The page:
Private sales are those between individuals in their personal capacity. They are usually one-off transactions, and the seller only completes such transactions occasionally.

For example, if you are cleaning out your closet and selling old clothes, then you are not ‘in trade.’ These are private sales. However, if you purchase clothes with the express purpose of selling them on Trade Me, then you are in trade.

Legal Obligations as a Trader

If you sell items on Trade Me and are in trade, certain legal obligations will apply to you. You must disclose whether you are in trade or not on your seller profile. There is a label for this, which you can display next to your username. Ultimately, you decide whether you are in trade. However, if you fail to disclose this fact to your customers, you can face legal consequences for breaching your consumer law obligations. 

As a professional trader selling goods online, you must make sure your products comply with customers legal consumer guarantees. If they do not, then you must provide a remedy for the affected customer. For example, if you make a sale of a faulty product, you have failed to meet one of your consumer guarantees. Under the Consumer Guarantees Act, you must give the customer a replacement, repair, or refund.

You also have a legal obligation to be honest with your customers. Under the Fair Trading Act, you cannot:

  • engage in misleading or deceptive conduct;
  • make false or misleading claims about your products;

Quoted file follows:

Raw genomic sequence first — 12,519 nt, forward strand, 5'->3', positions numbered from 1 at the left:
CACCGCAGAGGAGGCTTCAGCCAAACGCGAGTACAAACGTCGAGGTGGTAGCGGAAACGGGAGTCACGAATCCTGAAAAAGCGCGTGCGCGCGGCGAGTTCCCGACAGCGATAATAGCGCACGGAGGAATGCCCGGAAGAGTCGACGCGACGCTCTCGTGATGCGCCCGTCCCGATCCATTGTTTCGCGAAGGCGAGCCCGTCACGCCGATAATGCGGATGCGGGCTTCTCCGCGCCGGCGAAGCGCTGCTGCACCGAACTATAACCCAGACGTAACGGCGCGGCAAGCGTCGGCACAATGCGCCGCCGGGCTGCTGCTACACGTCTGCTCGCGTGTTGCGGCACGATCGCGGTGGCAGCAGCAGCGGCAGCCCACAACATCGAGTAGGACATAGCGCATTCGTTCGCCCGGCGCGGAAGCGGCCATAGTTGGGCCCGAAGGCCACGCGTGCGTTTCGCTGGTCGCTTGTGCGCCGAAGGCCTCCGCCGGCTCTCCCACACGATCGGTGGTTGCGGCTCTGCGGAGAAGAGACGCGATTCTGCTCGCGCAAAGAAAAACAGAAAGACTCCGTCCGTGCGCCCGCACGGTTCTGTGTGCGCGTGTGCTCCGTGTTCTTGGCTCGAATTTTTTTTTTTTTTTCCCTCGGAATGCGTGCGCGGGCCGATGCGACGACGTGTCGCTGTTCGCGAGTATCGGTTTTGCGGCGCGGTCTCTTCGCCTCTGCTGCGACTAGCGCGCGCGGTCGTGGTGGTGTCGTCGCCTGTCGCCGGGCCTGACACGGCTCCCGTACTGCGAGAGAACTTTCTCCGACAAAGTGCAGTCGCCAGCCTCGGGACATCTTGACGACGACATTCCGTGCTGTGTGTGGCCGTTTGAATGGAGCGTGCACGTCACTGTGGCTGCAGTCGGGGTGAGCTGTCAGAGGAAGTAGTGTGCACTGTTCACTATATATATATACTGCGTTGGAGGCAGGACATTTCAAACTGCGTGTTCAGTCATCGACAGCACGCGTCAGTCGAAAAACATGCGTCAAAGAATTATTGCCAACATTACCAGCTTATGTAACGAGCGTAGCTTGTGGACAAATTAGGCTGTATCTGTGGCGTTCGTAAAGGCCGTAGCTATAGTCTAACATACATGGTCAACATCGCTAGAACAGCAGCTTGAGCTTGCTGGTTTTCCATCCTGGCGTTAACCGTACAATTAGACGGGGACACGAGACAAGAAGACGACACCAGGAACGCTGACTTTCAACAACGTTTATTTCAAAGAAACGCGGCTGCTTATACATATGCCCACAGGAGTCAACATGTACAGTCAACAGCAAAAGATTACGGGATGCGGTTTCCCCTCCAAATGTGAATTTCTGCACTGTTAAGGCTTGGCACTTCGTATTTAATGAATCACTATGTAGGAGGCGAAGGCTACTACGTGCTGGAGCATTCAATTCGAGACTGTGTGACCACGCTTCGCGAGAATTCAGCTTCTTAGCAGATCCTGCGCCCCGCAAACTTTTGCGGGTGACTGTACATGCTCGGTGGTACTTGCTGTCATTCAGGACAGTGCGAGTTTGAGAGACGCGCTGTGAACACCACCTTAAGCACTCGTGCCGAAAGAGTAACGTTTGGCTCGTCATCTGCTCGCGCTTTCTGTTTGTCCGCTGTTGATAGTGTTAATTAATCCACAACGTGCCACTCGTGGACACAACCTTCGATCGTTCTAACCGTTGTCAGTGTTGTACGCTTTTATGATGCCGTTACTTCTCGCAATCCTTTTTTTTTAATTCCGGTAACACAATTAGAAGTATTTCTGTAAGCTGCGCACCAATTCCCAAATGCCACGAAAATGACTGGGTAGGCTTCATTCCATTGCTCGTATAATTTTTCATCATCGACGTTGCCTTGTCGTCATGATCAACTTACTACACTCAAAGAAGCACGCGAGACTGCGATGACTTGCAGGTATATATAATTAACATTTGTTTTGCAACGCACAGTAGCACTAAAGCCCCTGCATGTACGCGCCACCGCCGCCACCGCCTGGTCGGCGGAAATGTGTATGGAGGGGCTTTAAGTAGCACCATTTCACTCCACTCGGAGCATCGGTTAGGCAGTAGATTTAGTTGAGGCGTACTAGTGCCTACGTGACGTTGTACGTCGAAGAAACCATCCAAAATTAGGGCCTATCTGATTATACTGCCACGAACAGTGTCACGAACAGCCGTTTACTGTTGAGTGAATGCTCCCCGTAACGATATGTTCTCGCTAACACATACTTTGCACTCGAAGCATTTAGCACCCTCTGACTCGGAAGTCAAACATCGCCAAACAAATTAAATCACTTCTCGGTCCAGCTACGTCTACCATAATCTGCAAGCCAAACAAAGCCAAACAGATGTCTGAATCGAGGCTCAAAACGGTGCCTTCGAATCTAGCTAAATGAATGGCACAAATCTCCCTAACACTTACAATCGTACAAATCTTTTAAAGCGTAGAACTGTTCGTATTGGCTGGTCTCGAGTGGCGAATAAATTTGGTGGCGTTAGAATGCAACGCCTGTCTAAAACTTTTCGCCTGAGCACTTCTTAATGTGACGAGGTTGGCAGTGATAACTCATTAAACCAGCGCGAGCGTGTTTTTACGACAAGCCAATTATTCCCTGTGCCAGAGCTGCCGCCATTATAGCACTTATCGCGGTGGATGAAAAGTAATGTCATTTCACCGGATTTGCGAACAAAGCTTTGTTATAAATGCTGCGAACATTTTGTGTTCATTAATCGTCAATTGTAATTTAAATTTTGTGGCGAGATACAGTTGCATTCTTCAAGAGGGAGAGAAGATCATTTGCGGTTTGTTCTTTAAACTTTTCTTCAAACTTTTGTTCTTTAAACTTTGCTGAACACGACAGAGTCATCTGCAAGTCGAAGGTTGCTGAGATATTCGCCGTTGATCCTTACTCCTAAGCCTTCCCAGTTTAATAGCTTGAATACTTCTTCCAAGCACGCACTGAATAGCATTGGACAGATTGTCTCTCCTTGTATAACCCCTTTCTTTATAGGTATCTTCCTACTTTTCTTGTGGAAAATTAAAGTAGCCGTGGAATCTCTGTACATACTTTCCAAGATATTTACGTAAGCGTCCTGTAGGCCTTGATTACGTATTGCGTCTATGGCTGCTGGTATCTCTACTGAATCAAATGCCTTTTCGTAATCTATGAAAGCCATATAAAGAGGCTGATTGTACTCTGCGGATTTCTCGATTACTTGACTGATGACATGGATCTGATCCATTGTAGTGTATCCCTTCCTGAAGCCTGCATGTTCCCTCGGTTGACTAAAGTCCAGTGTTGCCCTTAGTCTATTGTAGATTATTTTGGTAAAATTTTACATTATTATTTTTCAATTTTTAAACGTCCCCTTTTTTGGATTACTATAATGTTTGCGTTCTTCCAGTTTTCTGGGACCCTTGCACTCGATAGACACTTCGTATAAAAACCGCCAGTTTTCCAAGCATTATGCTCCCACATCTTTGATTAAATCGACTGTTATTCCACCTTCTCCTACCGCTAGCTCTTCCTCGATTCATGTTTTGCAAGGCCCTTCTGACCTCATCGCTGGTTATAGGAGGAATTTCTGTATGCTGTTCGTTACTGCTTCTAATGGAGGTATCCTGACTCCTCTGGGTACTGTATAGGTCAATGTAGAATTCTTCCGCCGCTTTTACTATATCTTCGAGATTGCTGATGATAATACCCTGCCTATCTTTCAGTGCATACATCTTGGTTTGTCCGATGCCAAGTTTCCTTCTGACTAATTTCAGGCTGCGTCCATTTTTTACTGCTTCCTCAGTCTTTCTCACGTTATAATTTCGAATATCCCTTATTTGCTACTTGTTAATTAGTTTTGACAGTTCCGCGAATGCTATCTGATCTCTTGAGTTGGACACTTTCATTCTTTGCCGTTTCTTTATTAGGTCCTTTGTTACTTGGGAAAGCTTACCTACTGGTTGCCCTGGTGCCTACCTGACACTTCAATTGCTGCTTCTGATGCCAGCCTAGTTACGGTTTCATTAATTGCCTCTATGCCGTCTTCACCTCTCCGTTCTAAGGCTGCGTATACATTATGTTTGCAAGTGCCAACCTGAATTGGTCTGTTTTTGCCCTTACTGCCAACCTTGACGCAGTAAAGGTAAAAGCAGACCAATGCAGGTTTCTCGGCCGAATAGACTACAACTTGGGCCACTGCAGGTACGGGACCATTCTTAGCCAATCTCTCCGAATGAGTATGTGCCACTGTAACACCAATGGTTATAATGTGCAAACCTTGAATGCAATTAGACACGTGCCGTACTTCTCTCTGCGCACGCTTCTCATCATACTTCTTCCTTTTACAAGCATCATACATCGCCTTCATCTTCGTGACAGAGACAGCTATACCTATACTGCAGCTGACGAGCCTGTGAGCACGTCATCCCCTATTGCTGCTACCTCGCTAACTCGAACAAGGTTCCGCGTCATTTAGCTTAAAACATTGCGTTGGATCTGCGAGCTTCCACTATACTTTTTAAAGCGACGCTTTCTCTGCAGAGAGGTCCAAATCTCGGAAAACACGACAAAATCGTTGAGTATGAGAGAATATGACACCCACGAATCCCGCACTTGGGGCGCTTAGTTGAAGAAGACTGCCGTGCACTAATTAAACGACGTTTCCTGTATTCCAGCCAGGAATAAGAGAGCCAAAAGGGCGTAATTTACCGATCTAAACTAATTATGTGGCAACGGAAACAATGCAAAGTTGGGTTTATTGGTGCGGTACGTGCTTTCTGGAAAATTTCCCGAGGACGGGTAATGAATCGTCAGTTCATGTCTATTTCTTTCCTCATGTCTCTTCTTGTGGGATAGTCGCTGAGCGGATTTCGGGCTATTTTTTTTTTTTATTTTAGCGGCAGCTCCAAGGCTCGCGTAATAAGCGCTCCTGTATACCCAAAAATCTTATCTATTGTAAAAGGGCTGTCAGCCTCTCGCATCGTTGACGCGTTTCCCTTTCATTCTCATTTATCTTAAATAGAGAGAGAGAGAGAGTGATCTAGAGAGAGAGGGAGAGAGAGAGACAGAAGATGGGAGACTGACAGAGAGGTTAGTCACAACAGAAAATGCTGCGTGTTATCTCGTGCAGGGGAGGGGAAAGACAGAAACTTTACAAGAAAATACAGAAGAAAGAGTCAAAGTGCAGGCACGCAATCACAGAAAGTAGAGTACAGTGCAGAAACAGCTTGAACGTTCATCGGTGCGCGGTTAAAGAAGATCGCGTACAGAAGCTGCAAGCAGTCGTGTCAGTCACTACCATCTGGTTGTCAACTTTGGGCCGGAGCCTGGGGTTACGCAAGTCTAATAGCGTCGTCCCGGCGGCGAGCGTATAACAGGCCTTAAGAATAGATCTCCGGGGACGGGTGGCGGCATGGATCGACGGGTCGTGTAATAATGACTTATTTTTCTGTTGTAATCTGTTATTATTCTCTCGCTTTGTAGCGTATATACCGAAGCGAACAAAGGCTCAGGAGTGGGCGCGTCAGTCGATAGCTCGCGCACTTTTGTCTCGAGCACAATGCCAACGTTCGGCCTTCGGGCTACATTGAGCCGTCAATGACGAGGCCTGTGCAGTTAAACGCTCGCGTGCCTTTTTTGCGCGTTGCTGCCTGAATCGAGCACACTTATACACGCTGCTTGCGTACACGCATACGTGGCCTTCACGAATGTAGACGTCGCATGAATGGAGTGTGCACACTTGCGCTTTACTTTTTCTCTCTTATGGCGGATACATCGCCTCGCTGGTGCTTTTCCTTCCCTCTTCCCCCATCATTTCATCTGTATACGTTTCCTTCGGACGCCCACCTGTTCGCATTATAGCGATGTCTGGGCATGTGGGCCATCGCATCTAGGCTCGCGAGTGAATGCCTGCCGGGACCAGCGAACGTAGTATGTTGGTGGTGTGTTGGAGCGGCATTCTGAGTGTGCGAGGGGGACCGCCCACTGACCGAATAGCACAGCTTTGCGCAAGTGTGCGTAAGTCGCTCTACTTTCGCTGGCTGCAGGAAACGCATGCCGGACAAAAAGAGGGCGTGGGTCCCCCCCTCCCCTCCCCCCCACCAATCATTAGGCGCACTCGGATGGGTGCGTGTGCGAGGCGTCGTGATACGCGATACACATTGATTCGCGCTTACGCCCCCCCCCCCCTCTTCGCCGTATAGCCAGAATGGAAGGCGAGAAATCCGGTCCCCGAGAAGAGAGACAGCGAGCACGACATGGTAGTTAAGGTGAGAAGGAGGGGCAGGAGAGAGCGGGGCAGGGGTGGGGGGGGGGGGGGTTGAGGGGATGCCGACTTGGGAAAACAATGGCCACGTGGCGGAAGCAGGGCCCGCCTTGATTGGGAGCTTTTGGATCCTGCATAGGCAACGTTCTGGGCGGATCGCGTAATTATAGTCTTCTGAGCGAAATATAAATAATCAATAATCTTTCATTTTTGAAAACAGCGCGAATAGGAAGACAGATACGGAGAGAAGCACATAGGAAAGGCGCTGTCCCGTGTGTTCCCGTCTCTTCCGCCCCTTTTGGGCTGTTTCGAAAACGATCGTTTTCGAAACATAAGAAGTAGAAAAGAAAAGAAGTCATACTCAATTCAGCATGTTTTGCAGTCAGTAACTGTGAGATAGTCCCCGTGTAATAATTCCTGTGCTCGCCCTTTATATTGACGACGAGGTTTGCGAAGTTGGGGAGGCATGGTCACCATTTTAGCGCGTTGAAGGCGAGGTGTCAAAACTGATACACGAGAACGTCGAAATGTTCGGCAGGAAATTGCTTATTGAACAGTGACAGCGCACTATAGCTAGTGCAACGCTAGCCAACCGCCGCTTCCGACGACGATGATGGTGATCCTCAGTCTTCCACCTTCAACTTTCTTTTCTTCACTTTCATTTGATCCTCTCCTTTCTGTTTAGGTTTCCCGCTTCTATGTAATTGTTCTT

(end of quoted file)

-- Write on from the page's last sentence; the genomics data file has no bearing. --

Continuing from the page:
• make unsupported claims about your products; or
  • engage in unfair sales tactics or set unfair contract terms.

Key Takeaways

Selling goods on Trade Me can be a convenient source of revenue for your business. However, both private and professional traders can sell goods on the site, so you need to make it clear which category you fall under. That way, your customers know that you are bound by consumer law, and they have remedies available if something goes wrong. If you would like more information or help with your legal obligations when selling on Trade Me, contact LegalVision’s NZ regulatory and compliance lawyers on 0800 005 570 or fill out the form on this page.

Frequently Asked Questions

What does ‘in trade’ mean?

In trade means that you sell goods to consumers as a professional trader. You must uphold consumer guarantees and comply with other consumer law requirements.

When am I in trade?

 There are various factors that contribute to being in trade. For example, you are in trade if you regularly sell goods or purchase materials/products with the express purpose of selling them.

Does consumer law still apply when I sell on Trade Me?

If you are in trade when you sell on Trade Me, then consumer law still applies to you online. If you want to operate in your personal capacity, you need to set up a different account.

Are Trade Me auctions legally binding?

Once your customer places a final bid above the reserve price and the bidding time period has finished, then they have created a legally binding contract with you. This also applies if they decide to click the ‘Buy Now’ button on an auction.